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I think my favorite standard isekai recently is probably Cooking with Wild Game
So I have a weirdly specific question:
I played Disgaea 1 recently and in it, there's a character called Commander Gordon who seems to be a parody of pulp space heroes from the 50's like Buck Rodgers and Flash Gordon (hence the name).
What I find interesting about this is that Disgaea is a very parodic/goofy series, but it mostly lampoons or makes fun of very typically japanese things. For example, the other characters associated with Gordon are Kurtis (a "rival" type character who is clearly based on 002 from Cyborg 009), and General Carter (who basically seems like a villain from some sci-fi political drama or mecha show).
And this got me wondering, is that kind of 50's pulp story popular or at least reasonably well-known in Japan in the slightest? I ask because I rarely see it referenced in other japanese pop media. I know Star Wars is popular there but that's a whole different can of worms.
Yes, Japanese people do, in fact, get cable. As such, they generally have some awareness to what the most prolific genres are from the largest pop-culture giant in the world.
I already knew it was supposed to be a parody; there is a fair amount of goofy sci fi movies going both ways, but creators not referencing things not directly from their culture is hardly unique to Japan. Small reference pools and creator provincialism are tropes for a reason.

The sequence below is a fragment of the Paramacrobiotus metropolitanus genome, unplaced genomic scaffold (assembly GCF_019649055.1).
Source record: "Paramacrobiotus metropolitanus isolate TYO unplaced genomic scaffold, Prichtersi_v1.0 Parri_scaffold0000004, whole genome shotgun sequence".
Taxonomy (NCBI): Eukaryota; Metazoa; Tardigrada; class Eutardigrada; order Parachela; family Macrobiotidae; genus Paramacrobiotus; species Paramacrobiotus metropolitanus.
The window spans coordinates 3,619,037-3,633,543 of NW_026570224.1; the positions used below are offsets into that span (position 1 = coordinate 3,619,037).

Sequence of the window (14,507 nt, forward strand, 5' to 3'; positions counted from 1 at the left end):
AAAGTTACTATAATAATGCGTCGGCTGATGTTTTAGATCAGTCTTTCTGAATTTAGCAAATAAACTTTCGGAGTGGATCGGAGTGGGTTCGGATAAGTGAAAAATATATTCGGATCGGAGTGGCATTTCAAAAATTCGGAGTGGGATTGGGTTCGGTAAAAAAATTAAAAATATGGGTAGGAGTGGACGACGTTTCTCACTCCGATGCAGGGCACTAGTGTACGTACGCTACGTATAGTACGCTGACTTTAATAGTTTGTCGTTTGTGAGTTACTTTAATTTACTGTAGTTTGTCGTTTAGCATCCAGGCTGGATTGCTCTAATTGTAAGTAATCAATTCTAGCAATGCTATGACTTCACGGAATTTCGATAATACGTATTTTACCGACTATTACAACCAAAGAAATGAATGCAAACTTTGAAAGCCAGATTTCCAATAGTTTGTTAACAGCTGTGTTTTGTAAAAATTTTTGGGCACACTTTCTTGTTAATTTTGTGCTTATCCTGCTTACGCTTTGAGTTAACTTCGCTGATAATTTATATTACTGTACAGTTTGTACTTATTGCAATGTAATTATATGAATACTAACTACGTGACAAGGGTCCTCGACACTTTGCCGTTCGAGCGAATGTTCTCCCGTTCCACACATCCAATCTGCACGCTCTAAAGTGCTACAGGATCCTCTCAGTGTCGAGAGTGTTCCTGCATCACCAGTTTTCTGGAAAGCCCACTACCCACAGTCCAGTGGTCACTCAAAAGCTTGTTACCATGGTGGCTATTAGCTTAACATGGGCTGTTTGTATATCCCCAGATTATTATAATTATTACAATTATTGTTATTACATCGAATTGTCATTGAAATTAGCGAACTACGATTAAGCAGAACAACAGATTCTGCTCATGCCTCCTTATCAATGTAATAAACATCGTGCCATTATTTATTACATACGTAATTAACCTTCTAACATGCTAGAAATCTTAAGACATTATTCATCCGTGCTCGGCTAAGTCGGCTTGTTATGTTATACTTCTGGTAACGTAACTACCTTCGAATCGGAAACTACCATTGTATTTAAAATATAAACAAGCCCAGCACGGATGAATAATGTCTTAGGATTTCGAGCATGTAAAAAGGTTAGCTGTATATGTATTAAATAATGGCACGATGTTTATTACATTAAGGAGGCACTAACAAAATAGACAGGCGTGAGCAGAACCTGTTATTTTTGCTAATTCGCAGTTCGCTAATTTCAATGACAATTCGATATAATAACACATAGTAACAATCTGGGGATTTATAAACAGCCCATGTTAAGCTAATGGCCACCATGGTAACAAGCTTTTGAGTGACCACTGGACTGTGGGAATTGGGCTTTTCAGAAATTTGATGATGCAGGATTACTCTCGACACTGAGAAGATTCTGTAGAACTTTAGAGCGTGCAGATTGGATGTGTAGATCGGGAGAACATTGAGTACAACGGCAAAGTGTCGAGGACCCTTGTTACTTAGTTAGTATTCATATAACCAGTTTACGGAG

About Wuxia: if we're talking about "cultivation stories" or similar stuff, I believe the correct term is "Xianxia". Wuxia is less focused on direct supernatural things - as far as I can tell, the crazy stunts have more to do with the characters being so skilled they can bend the laws of physics, but it's not outright magic.
As for isekai, I tend to avoid most of them precisely for being just power fantasy for otaku. Heck, I stay away from mostly anything where the plot starts with "[Protagonist], a normal student/otaku/what-have-you...". However, if the guy's initial reaction upon being transported is "Oh, Crap!", then things are off to a good start.
There are various type of wuxia: from the lod fantasy and cold polique intrigue, to the super duper martial art high fantasy and all between.
And I call light novel isekai, which is better anyway because isekai as name just mean trap in another world like digimon or magical knight from clamp.
Looks like Kimura's suicide is gaining traction for efforts to stop cyberbullying.
Yeah. I don't know if it'll work like all other attempts in the past.
It's tough. A new asshole is born every day. I start to think that campaigning against those fuckers, albeit more than necessary, deals with just one side of the problem. Protecting potential/actual victims and giving them the material and psychological means to defend/protect themselves is equally important.
That's never going to happen so long as the experts keep saying that you shouldn't put up a fight against bullies because that's what motivates bullies to keep going.
I think that depends on the context, and what you mean by "fight". I don't know of any experts who advise against attempting to defend oneself in a constructive manner.